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The Sounds of the Silents in Britain$
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Julie Brown and Annette Davison

Print publication date: 2012

Print ISBN-13: 9780199797615

Published to Oxford Scholarship Online: January 2013

DOI: 10.1093/acprof:oso/9780199797615.001.0001

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Animating the Audience: Singalong Films in Britain in the 1920s

Animating the Audience: Singalong Films in Britain in the 1920s

(p.222) 12 Animating the Audience: Singalong Films in Britain in the 1920s
The Sounds of the Silents in Britain

Malcolm Cook

Oxford University Press

This chapter examines the brief but vigorous popularity of singalong films in Britain in the mid-1920s. This alternate sonic practice utilized an animated “bouncing ball” or similar device to indicate the lyrics of a song with the intent of promoting a communal singalong. Communal singing was not in itself an innovation and the chapter examines a number of precedents, which provide an important context for these films. The films also coincided with the broader cultural trend of community singing, indicating a geographically and historically specific moment. Both the singalong films and the community-singing movement engaged with the new technologies of sound reproduction: gramophone, telephone, and especially radio. These technologies would play a central role in the arrival of synchronized sound in cinemas and the singalong films may be considered a reflection of the debates about what the emerging sound cinema would sound and look like.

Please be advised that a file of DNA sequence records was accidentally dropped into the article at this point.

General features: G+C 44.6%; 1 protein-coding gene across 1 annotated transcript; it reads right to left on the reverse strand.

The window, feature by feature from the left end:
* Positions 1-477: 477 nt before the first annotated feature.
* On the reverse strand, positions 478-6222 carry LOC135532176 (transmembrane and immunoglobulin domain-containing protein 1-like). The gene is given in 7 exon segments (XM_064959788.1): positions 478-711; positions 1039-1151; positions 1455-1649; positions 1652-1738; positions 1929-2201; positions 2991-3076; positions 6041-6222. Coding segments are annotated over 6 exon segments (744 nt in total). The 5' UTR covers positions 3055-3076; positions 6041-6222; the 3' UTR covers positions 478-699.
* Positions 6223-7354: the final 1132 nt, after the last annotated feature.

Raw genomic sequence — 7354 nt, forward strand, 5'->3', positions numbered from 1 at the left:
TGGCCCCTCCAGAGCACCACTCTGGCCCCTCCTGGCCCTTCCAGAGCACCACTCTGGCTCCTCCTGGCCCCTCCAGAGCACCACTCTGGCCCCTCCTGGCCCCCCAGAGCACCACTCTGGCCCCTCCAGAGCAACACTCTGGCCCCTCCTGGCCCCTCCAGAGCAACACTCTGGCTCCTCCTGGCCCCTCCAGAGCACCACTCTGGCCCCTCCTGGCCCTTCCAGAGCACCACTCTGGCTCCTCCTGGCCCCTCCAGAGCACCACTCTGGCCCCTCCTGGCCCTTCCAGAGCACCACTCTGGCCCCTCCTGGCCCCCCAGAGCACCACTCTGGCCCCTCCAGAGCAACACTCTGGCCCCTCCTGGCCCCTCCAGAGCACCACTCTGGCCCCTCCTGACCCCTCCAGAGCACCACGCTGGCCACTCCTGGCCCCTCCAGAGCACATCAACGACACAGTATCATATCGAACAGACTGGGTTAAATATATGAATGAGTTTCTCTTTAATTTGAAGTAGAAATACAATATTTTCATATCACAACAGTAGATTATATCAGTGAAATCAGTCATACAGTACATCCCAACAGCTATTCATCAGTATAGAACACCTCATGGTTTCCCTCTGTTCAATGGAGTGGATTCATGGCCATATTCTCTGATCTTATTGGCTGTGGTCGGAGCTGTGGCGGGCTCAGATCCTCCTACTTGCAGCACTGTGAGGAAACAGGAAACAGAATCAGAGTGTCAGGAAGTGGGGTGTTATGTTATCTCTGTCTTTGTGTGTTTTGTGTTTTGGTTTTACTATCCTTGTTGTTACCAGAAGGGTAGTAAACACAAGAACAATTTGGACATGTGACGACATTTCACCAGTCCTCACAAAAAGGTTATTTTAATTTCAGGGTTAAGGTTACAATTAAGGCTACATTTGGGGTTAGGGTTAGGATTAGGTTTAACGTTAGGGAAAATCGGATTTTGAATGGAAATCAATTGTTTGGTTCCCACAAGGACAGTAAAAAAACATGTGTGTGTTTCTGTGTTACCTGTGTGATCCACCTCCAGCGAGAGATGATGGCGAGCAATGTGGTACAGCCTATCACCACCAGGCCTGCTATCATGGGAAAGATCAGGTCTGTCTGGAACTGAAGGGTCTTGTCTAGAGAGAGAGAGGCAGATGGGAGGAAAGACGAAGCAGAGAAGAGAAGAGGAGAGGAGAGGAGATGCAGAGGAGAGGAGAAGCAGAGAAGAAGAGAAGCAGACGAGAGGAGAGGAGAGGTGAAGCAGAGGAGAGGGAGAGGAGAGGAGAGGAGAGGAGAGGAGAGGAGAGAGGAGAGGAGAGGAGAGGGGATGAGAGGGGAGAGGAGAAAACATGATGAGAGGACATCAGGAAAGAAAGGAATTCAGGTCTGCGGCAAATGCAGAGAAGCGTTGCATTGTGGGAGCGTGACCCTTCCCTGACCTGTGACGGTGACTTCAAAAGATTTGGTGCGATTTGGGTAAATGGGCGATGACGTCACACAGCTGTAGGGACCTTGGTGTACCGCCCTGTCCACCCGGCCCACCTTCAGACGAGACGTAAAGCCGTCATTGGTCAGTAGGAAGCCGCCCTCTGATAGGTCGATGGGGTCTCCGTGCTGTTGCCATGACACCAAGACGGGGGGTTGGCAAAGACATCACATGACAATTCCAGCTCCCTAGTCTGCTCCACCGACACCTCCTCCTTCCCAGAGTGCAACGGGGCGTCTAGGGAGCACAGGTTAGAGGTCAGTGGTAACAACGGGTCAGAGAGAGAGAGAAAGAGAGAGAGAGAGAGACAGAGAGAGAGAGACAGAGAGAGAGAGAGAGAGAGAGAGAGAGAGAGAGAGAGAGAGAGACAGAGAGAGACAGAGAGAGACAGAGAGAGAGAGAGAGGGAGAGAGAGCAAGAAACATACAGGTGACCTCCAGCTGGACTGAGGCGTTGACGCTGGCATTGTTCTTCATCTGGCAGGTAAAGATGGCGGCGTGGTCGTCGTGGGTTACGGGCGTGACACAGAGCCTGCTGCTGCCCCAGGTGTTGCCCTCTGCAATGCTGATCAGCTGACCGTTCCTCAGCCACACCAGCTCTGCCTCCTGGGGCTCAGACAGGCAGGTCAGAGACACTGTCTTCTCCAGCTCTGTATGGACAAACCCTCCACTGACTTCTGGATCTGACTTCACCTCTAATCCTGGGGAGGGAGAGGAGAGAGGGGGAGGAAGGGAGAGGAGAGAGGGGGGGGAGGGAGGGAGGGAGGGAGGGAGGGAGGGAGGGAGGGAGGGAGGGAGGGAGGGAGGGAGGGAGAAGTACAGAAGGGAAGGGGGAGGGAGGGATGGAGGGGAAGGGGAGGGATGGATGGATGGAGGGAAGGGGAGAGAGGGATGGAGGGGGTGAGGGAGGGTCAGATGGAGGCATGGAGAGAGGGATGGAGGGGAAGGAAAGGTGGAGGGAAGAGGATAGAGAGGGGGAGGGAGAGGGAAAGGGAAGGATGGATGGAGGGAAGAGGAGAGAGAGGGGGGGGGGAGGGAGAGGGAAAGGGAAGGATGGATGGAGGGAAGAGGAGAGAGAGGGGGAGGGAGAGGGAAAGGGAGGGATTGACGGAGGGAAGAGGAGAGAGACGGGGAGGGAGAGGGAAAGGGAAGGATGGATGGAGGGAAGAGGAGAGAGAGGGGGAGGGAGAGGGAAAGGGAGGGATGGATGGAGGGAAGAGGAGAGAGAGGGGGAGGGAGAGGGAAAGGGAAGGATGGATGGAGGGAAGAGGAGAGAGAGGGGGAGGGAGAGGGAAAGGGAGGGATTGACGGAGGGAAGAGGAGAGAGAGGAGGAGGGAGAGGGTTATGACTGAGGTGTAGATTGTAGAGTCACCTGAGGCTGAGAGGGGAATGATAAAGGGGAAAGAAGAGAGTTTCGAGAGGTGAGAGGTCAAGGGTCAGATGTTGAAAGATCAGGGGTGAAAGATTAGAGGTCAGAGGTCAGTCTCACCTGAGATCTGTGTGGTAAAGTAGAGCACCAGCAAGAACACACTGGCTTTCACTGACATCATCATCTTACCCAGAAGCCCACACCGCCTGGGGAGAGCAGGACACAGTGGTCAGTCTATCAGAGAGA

Keywords:   Britain, cinema, 1920s, community singing, audience participation, animation, the coming of sound, sound technology

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